First, the expression and prognosis value of TFF3 were analyzed by UALCAN and GEPIA websites based on the TCGA database. The results of Figure 1(a) show that TFF3 expression was significantly downregulated in thyroid cancer tissues in comparison to the normal tissues. Then, we observed high level of TFF3 in normal tissues and low expression of TFF3 in the tissues of thyroid cancer stage 1, stage 2, stage 3, and stage 4 (; Figure 1(b)). TFF3 level in thyroid cancer nodal metastasis tissues was prominently downregulated compared with that in the normal tissues, and the level of TFF3 in thyroid cancer nodal metastasis N0 was overexpressed compared with that in nodal metastasis N1 (; Figure 1(c)). Moreover, the results of Figure 1(d) show that patients with low TFF3 expression showed worse disease-free survival than those with higher TFF3 expression ().

Next, in order to evaluate the level of TFF3 in cancerous and normal thyroid cells, its mRNA and protein levels were tested in 5 cancerous cell lines, FTC133, BCPAP, TPC-1, 8505C, and SW579, and a normal thyroid cell line Nthy-ori 3-1 using RT-PCR and western blot. As shown in Figure 1(e), the mRNA levels of TFF3 in 5 cancerous cell lines were markedly reduced ( and ). Moreover, the protein expression of TFF3 was decreased only in FTC133, BCPAP, TPC-1, and 8505C cells (Figure 1(f); ). BCPAP and TPC-1 cell lines with the lowest mRNA and protein levels were used in follow-up experiments ().

3.2. Underexpressed TFF3 Increases Cell Proliferation

As shown in Figures 2(a) and 2(b), the transfection efficiency of pcDNA-TFF3 and si-TFF3 in BCPAP and TPC-1 cells was confirmed by RT-PCR and western blot. The colony formation and EdU incorporation assays were available for determining the role of TFF3 in cell proliferation. We found that decreased expression of TFF3 significantly increased the colony numbers of BCPAP and TPC-1 cells, while increased expression of TFF3 markedly decreased the cells’ colony numbers (; Figure 2(c)). Subsequently, EdU incorporation assay also showed similar results that comparing with the si-NC group, the cell proliferation of the si-TFF3 group was strongly increased (); on the contrary, the cell proliferation of the pcDNA-TFF3 group was significantly decreased compared to the pcDNA-NC group (; Figure 2(d)).

3.3. Underexpressed TFF3 Inhibits Cell Apoptosis

To assess the effect of TFF3 on the apoptosis ability, we performed flow cytometry and western blot assays. The results in Figure 3(a) show that the rate of apoptosis in the si-TFF3 group was strongly decreased compared to the si-NC group and that in the pcDNA-TFF3 group was markedly increased compared to the pcDNA-NC group (). The western blot results in Figure 3(b) show that cells had higher protein of Bax and caspase-3 and Bcl-2 was underexpressed in the pcDNA-TFF3 group in comparison to the pcDNA-NC group. The protein levels of Bax, caspase-3, and Bcl-2 of the si-TFF3 group and pcDNA-NC group were exactly the opposite ().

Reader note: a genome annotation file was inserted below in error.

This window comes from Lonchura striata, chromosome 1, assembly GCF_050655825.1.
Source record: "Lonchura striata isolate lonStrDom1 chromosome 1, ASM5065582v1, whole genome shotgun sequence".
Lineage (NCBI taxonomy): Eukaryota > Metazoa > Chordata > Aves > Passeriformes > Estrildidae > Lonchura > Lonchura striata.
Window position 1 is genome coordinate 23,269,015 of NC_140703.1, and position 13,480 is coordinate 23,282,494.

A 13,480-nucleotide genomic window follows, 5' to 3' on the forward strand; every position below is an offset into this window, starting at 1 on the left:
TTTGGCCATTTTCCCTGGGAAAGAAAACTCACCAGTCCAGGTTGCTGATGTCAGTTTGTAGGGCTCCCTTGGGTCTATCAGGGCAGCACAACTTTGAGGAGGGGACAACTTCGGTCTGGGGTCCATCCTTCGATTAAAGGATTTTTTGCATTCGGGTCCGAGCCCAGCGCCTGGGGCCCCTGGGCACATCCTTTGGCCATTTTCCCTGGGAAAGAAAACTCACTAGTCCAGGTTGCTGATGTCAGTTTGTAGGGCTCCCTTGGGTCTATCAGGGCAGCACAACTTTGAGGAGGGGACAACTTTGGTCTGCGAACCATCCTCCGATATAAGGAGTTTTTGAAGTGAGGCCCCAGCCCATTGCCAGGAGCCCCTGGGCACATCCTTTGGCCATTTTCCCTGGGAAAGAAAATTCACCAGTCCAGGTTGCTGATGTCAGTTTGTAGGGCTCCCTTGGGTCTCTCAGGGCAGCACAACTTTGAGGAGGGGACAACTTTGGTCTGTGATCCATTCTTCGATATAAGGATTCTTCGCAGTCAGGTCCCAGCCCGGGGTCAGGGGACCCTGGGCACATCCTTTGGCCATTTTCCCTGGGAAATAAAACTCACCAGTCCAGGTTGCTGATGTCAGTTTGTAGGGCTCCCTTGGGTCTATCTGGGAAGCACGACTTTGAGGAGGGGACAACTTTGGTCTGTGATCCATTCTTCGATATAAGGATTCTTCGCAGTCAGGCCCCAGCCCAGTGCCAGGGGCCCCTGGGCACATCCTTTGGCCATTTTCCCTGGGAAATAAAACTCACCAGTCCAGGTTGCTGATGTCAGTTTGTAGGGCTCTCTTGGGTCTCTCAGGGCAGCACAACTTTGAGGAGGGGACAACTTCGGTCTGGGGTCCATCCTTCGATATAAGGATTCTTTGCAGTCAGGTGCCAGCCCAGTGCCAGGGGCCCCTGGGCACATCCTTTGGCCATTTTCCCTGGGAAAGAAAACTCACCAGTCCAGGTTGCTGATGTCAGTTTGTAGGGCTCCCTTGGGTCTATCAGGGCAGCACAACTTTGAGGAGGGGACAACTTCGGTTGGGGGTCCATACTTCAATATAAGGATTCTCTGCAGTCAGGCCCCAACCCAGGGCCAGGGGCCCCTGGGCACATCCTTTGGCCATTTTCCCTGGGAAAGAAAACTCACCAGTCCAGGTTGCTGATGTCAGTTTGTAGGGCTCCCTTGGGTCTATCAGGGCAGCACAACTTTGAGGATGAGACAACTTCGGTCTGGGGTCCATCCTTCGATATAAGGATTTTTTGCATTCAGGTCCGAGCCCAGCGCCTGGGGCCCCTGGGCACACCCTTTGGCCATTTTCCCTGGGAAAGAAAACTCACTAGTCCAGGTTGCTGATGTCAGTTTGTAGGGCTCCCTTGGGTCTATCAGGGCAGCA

3.4. Underexpressed TFF3 Increases Cell Migration and Invasion

We further analyzed the effect of TFF3 on cell migration and invasion ability. The results in Figures 4(a) and 4(b) show that the migration and invasion of BCPAP and TPC-1 cells were prominently inhibited in the pcDNA-TFF3 group and markedly increased in the si-TFF3 group (). Simultaneously, the level of E-cadherin was induced while vimentin and N-cadherin were downregulated in the pcDNA-TFF3 group in comparison to the pcDNA-NC group, and the expression of E-cadherin was prominently decreased while vimentin and N-cadherin were upregulated in the si-TFF3 group in comparison to the si-NC group in BCPAP and TPC-1 cells (; Figure 4(c)).

3.5. TFF3 Inhibits Thyroid Cancer Cell Progression Related to IL-6/JAK/STAT3 Signaling Pathway

To clarify the mechanism by which TFF3 inhibits the progression of thyroid cancer cells, we performed GSEA pathway analysis. The results revealed in Figure 5(a) show that TFF3 inhibited the IL-6/JAK/STAT3 signaling pathway. We further analyzed the effect of TFF3 on the IL-6/JAK/STAT3 signaling pathway using western blot assay. The results revealed in Figures 5(b) and 5(c) show that the levels of IL-6, p-JAK2/JAK2, and pSTAT3/STAT3 were induced in the pcDNA-TFF3 group compared to the pcDNA-NC group, while there is upregulation of IL-6, p-JAK2/JAK2, and pSTAT3/STAT3 in the si-TFF3 group in comparison to the si-NC group in BCPAP and TPC-1 cells (). The IL-6/JAK/STAT3 signaling pathway might be involved in the effect of TFF3 on thyroid cancer cell progression.

4. Discussion

At present, the evaluation of the prognosis of patients with thyroid cancer mainly distinguishes the high-risk group and the low-risk group based on the age of the patient, the size of the tumor, and whether it has metastasis to a distant location and lacks some clear biological indicators. Therefore, understanding the molecular mechanism of thyroid cancer metastasis and designing specific treatment and prognostic evaluation programs for each link of tumor invasion and metastasis, so as to improve the clinical treatment effect and patient survival rate, have become a hot issue in the current research field of thyroid cancer [18].